Step away from the juicer, drop the cayenne pepper; your body is an expert at detoxing, says Jayney Goddard
Detox is such a popular concept – the idea is that you can follow a specific diet or use special products that rid your body of toxins, thus improving health and promoting weight loss – but does it really work – and is it actually necessary?
First, let’s clear up some common misunderstandings about detoxing. Commercial detox programmes frequently incorporate special diets, shakes, and other supplements thought to have detoxing properties. More worryingly, they may feature laxatives and diuretics. The problem with these is that the companies promoting them don’t ever really come clean about which toxins they are trying to address – or the path of elimination they are aiming to support. We’re also told by the natural healthcare sceptics that our bodies don’t need any assistance with detoxification as our systems are set up to cleanse themselves quite adequately. The truth is somewhere between the two. Unless you have a health concern that necessitates particular help from special supplements to support detox, you can really do without expensive programmes and adopt lifestyle measures which I describe below.
Over 90 percent of alcohol is metabolised in your liver. Liver enzymes convert alcohol to acetaldehyde, a known cancer-causing chemical. Recognising acetaldehyde as a toxin, your liver metabolises it to a harmless substance called acetate, which is then eliminated from your body. Excessive drinking severely damages your liver by causing fat build-up, inflammation, and scarring. When this happens, your liver cannot perform its necessary tasks, including filtering waste and other toxins from your body. Limiting or abstaining entirely from alcohol is crucial in keeping all your body’s detoxification systems running.
Ensuring adequate, good quality sleep supports your body’s overall health and provides a natural detoxification. Beta-amyloid, which contributes to the development of Alzheimer’s disease, is one such toxin. Compromised sleep has been linked to short and long-term health consequences, such as stress, anxiety, high blood pressure, heart disease, type 2 diabetes, and obesity. Aim to sleep seven to nine hours per night on a regular basis to promote good health.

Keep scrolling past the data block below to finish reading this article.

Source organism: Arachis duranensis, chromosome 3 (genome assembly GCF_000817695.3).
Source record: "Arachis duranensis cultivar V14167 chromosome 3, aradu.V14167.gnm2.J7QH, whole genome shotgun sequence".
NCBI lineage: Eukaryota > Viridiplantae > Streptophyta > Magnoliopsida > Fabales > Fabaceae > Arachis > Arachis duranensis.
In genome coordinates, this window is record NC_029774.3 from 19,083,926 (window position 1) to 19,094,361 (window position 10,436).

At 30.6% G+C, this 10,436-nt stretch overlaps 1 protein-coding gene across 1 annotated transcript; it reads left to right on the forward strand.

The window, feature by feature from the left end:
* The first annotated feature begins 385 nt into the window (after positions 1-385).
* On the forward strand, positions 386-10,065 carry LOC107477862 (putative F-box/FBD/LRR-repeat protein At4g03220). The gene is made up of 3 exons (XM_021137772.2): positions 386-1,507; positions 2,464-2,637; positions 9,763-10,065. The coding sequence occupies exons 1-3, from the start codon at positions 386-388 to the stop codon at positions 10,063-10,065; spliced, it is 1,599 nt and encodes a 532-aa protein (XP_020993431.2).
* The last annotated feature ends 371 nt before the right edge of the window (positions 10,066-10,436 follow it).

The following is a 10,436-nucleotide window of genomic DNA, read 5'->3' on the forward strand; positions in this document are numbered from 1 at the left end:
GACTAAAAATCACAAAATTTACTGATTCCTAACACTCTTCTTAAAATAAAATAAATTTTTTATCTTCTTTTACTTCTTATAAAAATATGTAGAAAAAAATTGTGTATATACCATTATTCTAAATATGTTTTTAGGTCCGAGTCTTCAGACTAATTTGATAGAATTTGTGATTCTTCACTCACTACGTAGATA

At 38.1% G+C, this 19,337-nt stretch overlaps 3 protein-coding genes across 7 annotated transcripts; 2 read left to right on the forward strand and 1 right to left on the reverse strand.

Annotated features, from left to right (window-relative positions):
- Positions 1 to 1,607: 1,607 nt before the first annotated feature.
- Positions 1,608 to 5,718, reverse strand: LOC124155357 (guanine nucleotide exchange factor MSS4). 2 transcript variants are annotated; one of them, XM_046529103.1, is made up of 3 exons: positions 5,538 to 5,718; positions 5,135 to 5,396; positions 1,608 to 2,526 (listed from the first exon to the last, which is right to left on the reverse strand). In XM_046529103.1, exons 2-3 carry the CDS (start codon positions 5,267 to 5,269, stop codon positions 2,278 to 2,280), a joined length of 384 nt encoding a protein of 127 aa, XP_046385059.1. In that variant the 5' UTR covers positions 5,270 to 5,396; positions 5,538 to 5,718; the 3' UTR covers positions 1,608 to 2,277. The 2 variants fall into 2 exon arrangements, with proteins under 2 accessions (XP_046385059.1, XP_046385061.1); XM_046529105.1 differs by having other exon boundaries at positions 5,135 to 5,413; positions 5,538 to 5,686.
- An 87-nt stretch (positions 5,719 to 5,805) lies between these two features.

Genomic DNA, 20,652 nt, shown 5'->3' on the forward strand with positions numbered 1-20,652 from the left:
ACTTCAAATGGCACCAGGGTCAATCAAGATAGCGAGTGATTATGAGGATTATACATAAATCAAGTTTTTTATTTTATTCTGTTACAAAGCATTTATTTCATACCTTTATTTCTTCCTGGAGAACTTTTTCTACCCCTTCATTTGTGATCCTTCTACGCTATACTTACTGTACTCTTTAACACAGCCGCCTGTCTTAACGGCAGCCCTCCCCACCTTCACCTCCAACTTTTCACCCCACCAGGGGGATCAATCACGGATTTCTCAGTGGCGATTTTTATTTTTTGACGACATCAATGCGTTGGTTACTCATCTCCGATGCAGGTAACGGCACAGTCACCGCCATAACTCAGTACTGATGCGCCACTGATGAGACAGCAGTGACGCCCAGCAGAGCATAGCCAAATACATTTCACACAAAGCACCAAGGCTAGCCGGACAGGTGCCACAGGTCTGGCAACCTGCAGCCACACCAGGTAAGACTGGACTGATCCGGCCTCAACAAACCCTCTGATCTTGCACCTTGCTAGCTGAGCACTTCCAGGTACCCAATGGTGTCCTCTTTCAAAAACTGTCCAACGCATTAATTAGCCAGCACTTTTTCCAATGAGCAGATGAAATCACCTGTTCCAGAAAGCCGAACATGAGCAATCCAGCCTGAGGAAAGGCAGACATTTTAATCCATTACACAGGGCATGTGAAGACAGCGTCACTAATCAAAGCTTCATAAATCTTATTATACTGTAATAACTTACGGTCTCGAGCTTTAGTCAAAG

If you have difficulty staying or falling asleep, stick to a sleep schedule, eliminate screen use before bed and listen to my Yoga Nidra download for Deep Restorative Sleep – free at jayneygoddard.org
Water helps regulate body temperature, aids digestion and nutrient absorption, and detoxifies your body by removing waste products. Water does this through breathing, urination, and sweating. Aim for a daily water intake of circa 3.7 litres for men and 2.7 litres for women.
Eating lots of sugary and highly processed foods has been linked to chronic diseases, such as heart disease, cancer, and diabetes. These diseases hamper your body’s ability to naturally detoxify itself by harming organs, such as your liver and kidneys. Reach for healthier alternatives like fruit instead.
Antioxidants protect your cells against damage caused by molecules called free radicals. Your body naturally produces these molecules as a result of cellular processes, such as digestion. However, a poor diet, alcohol, tobacco smoke and exposure to pollutants can produce excessive free radicals. Eating a diet rich in antioxidantrich colourful fruit and vegetables can help your body fight oxidative stress and reduce your risk of disease.
While there are several mechanisms behind the health benefits of exercise, reduced inflammation is highly relevant. Acute inflammation is vital for recovering from infection or healing wounds, whereas chronic inflammation compromises your body’s systems’ ability to detoxify and promotes disease. Exercise for an absolute minimum of 30 minutes a day.
Foods high in sulphur, such as onions, broccoli, and garlic, enhance excretion of heavy metals including cadmium. They also help augment the function of glutathione; an important antioxidant that is crucial to detoxification.
Jayney Goddard is president of the Complementary Medical Association. Find out more at the-cma.org.uk
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